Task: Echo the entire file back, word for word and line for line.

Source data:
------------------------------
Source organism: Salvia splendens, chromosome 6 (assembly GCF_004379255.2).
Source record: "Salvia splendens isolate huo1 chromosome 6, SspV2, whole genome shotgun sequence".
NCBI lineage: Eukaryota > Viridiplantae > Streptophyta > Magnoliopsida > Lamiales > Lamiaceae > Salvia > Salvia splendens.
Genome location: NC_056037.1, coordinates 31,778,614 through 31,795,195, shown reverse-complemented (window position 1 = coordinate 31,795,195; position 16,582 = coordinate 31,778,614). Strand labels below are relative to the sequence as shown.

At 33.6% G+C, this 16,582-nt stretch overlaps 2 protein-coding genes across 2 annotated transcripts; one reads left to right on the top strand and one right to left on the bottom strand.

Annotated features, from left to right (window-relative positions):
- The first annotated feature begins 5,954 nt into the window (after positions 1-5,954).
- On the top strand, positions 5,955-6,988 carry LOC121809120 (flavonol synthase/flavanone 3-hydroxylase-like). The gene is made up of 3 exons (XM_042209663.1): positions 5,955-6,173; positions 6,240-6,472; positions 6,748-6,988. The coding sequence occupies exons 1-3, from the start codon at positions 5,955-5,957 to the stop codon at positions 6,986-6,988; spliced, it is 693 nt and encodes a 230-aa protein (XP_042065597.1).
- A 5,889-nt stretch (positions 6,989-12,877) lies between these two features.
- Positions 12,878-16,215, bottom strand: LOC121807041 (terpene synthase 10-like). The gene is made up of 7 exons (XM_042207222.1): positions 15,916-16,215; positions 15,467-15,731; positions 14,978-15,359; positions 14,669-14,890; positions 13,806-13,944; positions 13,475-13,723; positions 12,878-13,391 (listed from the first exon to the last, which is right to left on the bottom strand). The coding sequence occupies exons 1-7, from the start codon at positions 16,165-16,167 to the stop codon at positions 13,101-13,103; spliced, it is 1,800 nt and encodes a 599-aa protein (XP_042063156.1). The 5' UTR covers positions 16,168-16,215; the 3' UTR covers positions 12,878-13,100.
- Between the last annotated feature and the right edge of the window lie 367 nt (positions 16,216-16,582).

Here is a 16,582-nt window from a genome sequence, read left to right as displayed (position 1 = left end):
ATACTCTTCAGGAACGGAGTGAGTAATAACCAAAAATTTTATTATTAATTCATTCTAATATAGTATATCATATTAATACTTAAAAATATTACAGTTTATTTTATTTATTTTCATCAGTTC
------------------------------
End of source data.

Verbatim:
Source organism: Salvia splendens, chromosome 6 (assembly GCF_004379255.2).
Source record: "Salvia splendens isolate huo1 chromosome 6, SspV2, whole genome shotgun sequence".
NCBI lineage: Eukaryota > Viridiplantae > Streptophyta > Magnoliopsida > Lamiales > Lamiaceae > Salvia > Salvia splendens.
Genome location: NC_056037.1, coordinates 31,778,614 through 31,795,195, shown reverse-complemented (window position 1 = coordinate 31,795,195; position 16,582 = coordinate 31,778,614). Strand labels below are relative to the sequence as shown.

At 33.6% G+C, this 16,582-nt stretch overlaps 2 protein-coding genes across 2 annotated transcripts; one reads left to right on the top strand and one right to left on the bottom strand.

Annotated features, from left to right (window-relative positions):
- The first annotated feature begins 5,954 nt into the window (after positions 1-5,954).
- On the top strand, positions 5,955-6,988 carry LOC121809120 (flavonol synthase/flavanone 3-hydroxylase-like). The gene is made up of 3 exons (XM_042209663.1): positions 5,955-6,173; positions 6,240-6,472; positions 6,748-6,988. The coding sequence occupies exons 1-3, from the start codon at positions 5,955-5,957 to the stop codon at positions 6,986-6,988; spliced, it is 693 nt and encodes a 230-aa protein (XP_042065597.1).
- A 5,889-nt stretch (positions 6,989-12,877) lies between these two features.
- Positions 12,878-16,215, bottom strand: LOC121807041 (terpene synthase 10-like). The gene is made up of 7 exons (XM_042207222.1): positions 15,916-16,215; positions 15,467-15,731; positions 14,978-15,359; positions 14,669-14,890; positions 13,806-13,944; positions 13,475-13,723; positions 12,878-13,391 (listed from the first exon to the last, which is right to left on the bottom strand). The coding sequence occupies exons 1-7, from the start codon at positions 16,165-16,167 to the stop codon at positions 13,101-13,103; spliced, it is 1,800 nt and encodes a 599-aa protein (XP_042063156.1). The 5' UTR covers positions 16,168-16,215; the 3' UTR covers positions 12,878-13,100.
- Between the last annotated feature and the right edge of the window lie 367 nt (positions 16,216-16,582).

Here is a 16,582-nt window from a genome sequence, read left to right as displayed (position 1 = left end):
ATACTCTTCAGGAACGGAGTGAGTAATAACCAAAAATTTTATTATTAATTCATTCTAATATAGTATATCATATTAATACTTAAAAATATTACAGTTTATTTTATTTATTTTCATCAGTTC